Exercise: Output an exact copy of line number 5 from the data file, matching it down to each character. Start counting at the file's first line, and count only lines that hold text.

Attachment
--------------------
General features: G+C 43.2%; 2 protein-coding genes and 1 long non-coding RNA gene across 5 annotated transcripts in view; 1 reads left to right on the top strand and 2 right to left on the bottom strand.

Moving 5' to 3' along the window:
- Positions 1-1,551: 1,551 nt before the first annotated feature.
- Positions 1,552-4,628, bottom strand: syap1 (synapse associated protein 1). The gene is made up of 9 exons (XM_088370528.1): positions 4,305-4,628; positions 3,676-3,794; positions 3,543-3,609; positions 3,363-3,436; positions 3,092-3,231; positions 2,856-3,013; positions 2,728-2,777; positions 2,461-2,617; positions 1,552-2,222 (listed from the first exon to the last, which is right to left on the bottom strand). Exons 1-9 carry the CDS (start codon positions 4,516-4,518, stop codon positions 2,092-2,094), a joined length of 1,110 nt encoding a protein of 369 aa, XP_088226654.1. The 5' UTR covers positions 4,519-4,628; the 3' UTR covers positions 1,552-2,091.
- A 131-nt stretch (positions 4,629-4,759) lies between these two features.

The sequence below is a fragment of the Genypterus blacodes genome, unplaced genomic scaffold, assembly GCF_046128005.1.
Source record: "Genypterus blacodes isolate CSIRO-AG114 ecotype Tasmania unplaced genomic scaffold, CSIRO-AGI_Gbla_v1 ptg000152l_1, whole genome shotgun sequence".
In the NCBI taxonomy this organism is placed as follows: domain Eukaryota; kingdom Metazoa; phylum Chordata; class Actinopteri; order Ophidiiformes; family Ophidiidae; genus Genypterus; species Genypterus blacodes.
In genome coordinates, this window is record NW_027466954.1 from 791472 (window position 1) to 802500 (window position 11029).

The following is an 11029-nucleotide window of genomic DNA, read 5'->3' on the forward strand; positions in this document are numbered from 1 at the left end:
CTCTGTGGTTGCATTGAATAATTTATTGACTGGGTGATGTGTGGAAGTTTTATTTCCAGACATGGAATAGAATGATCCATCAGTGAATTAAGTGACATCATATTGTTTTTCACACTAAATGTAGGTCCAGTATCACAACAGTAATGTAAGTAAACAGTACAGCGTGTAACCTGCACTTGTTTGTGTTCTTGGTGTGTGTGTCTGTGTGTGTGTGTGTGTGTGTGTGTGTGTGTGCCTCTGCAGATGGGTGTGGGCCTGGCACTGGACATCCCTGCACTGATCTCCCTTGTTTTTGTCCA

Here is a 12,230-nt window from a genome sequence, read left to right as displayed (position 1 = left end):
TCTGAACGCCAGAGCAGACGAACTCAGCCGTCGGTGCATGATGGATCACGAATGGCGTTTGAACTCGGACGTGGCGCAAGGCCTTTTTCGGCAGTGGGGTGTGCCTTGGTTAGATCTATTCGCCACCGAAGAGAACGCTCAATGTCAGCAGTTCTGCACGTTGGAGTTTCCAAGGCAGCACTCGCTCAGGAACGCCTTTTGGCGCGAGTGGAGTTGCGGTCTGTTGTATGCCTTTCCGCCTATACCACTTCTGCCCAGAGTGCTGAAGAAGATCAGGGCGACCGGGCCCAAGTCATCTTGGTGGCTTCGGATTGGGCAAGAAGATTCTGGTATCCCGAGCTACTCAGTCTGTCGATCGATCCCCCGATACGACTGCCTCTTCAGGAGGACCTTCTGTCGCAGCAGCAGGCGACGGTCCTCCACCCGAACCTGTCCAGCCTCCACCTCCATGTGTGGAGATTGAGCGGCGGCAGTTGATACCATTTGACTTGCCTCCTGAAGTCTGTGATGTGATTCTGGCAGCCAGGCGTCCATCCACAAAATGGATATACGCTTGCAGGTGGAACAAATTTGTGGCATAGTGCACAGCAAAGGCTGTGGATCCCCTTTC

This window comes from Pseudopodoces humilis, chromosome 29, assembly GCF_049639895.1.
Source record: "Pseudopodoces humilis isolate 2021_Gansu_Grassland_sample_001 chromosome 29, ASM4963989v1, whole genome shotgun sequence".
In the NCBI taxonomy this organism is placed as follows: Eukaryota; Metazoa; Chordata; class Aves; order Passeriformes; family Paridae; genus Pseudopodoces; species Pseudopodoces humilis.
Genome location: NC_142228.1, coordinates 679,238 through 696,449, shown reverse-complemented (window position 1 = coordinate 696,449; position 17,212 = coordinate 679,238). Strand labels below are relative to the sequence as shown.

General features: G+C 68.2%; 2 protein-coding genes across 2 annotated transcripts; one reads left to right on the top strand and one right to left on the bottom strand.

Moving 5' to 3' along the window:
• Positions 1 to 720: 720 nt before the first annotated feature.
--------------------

- A 131-nt stretch (positions 4,629-4,759) lies between these two features.